I guess most genealogists have the same buried deep in their family tree. An ancestor or two whose name you recognise, however you can’t quite place them within your ancestral tree without checking your records. They are normally found after following a few right turns (i.e up the maternal branches of your tree, where surnames tend to change from generation to generation). Recently I’ve been researching one of these branches, the Shemelds of Skelton, and I think I’ve become quite attached to them.
One of the most appealing features of the Shemelds is their unusual surname. Normally this a genealogist’s dream. It’s much easier to track down a rare surname like Shemelds than trying to figure out your Smiths and Jones (or your Müller, Meier, Schulze as they are known in German). Sadly the Shemelds suffered from two handicaps.
- The name can be easily mis-understood. You can pretty much use all five vowels in the surname if you are feeling up to it. Combine this with the option to ignore the final S in their name, then you can come up with some creative spelling.
- They lived in a very small village. I think it’s safe to assume that the curates responsible for maintaining the Parish Registers in Skelton weren’t “the sharpest tool in the box“. As a result they weren’t going to be too precise in recording the lives of their Shemelds parishioners.
Looking through my research notes I have around 10 different spellings amongst the 40- odd local records I’ve found, ranging all the way from Shimmels to Chimmelds. Sadly this wonderful surname has now disappeared and doesn’t even appear on my favourite British names-profiling website. This is inevitable with surnames, especially uncommon ones. Someday I’m planning to write a short surname simulator to show how this happens.
Before they disappear totally from history I want to write up my research. My connection with the Shemelds is through Mary Shemelds (b.1770, d.1836). This is her baptism record in the Skelton Parish Registers:
She’s the daughter of Thomas Shemelds, a taylor by profession, and Sarah Burton. They were married some 12 years earlier in the 30th April 1758, again in Skelton.
Thomas and Sarah had 5 children, Ann (b.1759), Mary (1761-1762), Thomas (1762-1841), Sarah (1765) and a second Mary (1770-1836). As you can see only a single son to carry on the family name. He did. Thomas (we’ll call him Thomas Jr. just to avoid confusion) married Elizabeth Wright on 13th Nov 1783. Their marriage is recorded in the “The Register Booke of Inglebye iuxta Grenhow” (originally transcribed by the local curate John Blackburne, but re-plublished by forgottenbooks.com in 2014)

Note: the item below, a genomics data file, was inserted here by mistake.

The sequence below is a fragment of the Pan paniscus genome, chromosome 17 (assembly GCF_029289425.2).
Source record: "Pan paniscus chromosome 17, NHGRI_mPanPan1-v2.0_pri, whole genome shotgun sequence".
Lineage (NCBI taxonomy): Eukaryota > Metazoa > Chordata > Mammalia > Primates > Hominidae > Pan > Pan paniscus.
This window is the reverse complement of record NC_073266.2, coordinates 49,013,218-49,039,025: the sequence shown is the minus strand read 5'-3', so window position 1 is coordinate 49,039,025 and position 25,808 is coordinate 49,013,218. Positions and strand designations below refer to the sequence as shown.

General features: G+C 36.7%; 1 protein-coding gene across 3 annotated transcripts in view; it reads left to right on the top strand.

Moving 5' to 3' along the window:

It looks like Elizabeth then joined Thomas Jr. in Skelton. They had 9 children together: William Shemelds (1784-1854), Mary Shemelds (b.1786), Thomas Shemelds (1788-1814), John Shemelds (1791-1812), Betty Shemelds (1793-1838), Esther Shemelds (1796-1828), Wright Shemelds (1798-1830), Anne Shemelds (b.1802), George Shemelds (b. 1805).
At this point the Shemelds begin to disappear from history. Marriage records for these Shemelds are scarce. William appears to have married three times between 1820 and 1833, all three times in Ingleby. It seems rather suspicious that he had 3 marriages in such quick succession. Did the wives die during childbirth ? Perhaps he was like Henry VIII and in desperate need of an heir ? Whatever the case, I can find no records of children. Some of the other children, including Esther were swept up in the religious fervour of their time. Here is part of her obituary from “The Wesleyan Methodist Magazine, Volume 8”
I have to say Esther made a dramatic exit from this life.
Of the other males in this generation, both John and Thomas (the third) died as relatively young adults. Again I’ve no evidence that either of them married. This only leaves George Shemelds, the last of the Shemelds. Sadly I’ve yet to find any records of his life, so maybe he’s out there somewhere, waiting to be found.